DARPA imagines new crew augmentation technology for its Ground-X Vehicle

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Defence & Security News - United States

 
 
Wednesday, October 8, 2014 11:09 AM
 
DARPA imagines new crew augmentation technology for its Ground-X Vehicle
One of the key goals of DARPA's Ground X-Vehicle Technologies (GXV-T) program is improving the survivability of ground-based armored fighting vehicles. Accordingly, DARPA scientists yesterday, October 7, unveiled new crew augmentation technology in order to increase vehicle and crew survivability.
     

GXV-T Crew Augmentation Concept Video
     
Crew augmentation involves improved physical and electronically assisted situational awareness for crew and passengers. It also involves semi-autonomous driver assistance and automation of key crew functions similar to capabilities found in modern commercial airplane cockpits to reduce onboard crew and training requirements.

This concept video illustrates five of many potential approaches. First, its presents a closed cockpit that would use visualization technologies to provide high-definition, wide-angle visibility of external conditions and a path planning that would display optimal routes. Crew augmentation also involves sensors that would use a variety of technologies to visualize surroundings and identify and track allies and adversaries and terrain classification that would evaluate surroundings for optimal travel surfaces. Finally, DARPA's concept shows autopilot capabilities that would automate routine driving tasks to enable drivers to focus on more strategic activities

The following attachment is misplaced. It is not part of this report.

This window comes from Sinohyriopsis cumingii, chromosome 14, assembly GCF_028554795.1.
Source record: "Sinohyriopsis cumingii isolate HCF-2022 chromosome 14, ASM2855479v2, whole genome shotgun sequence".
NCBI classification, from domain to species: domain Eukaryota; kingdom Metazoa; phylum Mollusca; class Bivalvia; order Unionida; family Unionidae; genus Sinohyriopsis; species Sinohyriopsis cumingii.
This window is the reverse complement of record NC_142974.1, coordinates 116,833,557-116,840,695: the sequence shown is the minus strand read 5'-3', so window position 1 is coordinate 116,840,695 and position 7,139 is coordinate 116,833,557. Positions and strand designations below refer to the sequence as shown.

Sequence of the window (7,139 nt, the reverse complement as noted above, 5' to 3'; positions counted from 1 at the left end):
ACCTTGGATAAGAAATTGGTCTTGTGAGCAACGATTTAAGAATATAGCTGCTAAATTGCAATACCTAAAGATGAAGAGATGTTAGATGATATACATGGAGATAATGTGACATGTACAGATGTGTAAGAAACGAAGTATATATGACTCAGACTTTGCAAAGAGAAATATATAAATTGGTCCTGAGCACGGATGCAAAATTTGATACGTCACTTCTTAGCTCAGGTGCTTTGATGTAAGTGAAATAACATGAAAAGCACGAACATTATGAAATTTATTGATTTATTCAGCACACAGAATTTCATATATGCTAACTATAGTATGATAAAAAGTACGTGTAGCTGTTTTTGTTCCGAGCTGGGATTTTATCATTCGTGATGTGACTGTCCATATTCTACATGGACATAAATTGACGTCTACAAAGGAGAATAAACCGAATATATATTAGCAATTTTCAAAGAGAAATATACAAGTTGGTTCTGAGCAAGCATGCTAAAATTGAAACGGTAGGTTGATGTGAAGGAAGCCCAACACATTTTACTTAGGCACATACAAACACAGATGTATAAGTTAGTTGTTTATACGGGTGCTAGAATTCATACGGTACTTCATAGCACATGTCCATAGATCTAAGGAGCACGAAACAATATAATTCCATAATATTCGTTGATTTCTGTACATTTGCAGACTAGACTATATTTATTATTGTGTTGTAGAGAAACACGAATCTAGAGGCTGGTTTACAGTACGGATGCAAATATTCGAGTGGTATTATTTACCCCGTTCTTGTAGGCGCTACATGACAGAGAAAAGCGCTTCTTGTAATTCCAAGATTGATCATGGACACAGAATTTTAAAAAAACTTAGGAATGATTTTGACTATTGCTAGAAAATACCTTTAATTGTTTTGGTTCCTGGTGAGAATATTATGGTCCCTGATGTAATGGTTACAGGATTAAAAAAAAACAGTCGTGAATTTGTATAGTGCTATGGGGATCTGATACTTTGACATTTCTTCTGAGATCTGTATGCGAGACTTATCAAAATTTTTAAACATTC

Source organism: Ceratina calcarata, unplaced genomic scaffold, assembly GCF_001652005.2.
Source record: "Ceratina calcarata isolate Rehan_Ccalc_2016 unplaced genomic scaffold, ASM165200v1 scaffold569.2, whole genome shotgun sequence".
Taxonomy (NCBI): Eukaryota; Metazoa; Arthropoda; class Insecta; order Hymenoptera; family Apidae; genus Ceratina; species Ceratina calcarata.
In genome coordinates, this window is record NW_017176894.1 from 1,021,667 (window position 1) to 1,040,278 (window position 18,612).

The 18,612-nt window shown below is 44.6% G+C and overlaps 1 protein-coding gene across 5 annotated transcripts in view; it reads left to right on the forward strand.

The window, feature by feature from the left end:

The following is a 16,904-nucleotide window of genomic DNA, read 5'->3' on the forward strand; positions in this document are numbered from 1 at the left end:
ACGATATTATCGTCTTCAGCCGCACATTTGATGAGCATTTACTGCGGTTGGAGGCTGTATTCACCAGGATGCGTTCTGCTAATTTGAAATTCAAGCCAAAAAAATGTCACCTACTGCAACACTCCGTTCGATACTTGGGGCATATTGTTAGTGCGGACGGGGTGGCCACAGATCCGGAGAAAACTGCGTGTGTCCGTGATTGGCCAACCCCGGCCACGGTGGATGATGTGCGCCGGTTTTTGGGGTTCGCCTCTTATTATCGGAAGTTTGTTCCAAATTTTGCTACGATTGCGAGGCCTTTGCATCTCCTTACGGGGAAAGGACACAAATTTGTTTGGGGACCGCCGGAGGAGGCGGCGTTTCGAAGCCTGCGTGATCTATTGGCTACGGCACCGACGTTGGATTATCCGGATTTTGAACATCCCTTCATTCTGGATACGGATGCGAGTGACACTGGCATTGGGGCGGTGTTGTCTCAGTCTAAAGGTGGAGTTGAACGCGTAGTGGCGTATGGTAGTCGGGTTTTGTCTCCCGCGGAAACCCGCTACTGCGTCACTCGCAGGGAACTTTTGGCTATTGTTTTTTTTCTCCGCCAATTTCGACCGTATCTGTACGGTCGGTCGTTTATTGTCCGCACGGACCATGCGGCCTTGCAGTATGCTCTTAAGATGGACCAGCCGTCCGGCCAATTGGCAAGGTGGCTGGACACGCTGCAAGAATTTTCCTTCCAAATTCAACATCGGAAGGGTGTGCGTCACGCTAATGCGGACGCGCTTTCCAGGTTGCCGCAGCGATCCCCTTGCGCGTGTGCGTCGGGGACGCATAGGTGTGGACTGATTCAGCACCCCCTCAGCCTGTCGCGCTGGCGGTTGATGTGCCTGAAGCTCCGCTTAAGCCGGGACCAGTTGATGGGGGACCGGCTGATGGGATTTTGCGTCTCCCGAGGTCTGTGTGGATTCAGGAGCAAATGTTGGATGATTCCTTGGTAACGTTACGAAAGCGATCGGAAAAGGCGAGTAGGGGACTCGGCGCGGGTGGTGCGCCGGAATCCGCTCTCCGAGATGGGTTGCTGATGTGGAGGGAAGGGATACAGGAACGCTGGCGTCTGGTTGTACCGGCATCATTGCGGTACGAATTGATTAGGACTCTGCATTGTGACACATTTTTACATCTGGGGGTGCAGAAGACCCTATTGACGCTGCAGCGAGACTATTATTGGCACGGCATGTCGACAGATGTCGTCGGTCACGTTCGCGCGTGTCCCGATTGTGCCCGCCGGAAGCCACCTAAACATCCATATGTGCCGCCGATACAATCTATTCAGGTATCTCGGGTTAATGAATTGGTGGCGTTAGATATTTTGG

Ground-based armored fighting vehicles and their occupants have traditionally relied on armor and maneuverability for protection. The amount of armor needed for today’s threat environments, however, is becoming increasingly burdensome and ineffective against ever-improving weaponry. GXV-T seeks to develop revolutionary technologies to enable a layered approach to protection that would use less armor more strategically and improve vehicles’ ability to avoid detection, engagement and hits by adversaries. Such capabilities would enable smaller, faster vehicles in the future to more efficiently and cost-effectively tackle varied and unpredictable combat situations.

 

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